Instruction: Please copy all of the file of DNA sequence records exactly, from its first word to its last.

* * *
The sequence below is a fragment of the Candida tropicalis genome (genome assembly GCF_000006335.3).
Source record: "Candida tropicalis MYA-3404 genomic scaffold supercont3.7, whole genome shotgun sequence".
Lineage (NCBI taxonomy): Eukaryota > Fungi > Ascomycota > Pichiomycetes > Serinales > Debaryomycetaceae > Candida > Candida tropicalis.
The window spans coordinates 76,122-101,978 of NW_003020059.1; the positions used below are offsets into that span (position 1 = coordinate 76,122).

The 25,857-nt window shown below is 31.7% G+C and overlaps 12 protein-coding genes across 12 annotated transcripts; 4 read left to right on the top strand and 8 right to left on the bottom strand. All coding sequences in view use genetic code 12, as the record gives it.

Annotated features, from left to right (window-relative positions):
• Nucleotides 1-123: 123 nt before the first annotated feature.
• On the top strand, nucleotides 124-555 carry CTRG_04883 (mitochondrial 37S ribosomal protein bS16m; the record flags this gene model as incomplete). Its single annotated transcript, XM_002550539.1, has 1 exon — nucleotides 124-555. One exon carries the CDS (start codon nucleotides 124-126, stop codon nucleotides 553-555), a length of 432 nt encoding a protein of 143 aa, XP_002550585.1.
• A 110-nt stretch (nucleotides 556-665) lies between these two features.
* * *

The sequence below is a fragment of the Candida tropicalis genome (genome assembly GCF_000006335.3).
Source record: "Candida tropicalis MYA-3404 genomic scaffold supercont3.7, whole genome shotgun sequence".
Lineage (NCBI taxonomy): Eukaryota > Fungi > Ascomycota > Pichiomycetes > Serinales > Debaryomycetaceae > Candida > Candida tropicalis.
The window spans coordinates 76,122-101,978 of NW_003020059.1; the positions used below are offsets into that span (position 1 = coordinate 76,122).

The 25,857-nt window shown below is 31.7% G+C and overlaps 12 protein-coding genes across 12 annotated transcripts; 4 read left to right on the top strand and 8 right to left on the bottom strand. All coding sequences in view use genetic code 12, as the record gives it.

Annotated features, from left to right (window-relative positions):
• Nucleotides 1-123: 123 nt before the first annotated feature.
• On the top strand, nucleotides 124-555 carry CTRG_04883 (mitochondrial 37S ribosomal protein bS16m; the record flags this gene model as incomplete). Its single annotated transcript, XM_002550539.1, has 1 exon — nucleotides 124-555. One exon carries the CDS (start codon nucleotides 124-126, stop codon nucleotides 553-555), a length of 432 nt encoding a protein of 143 aa, XP_002550585.1.
• A 110-nt stretch (nucleotides 556-665) lies between these two features.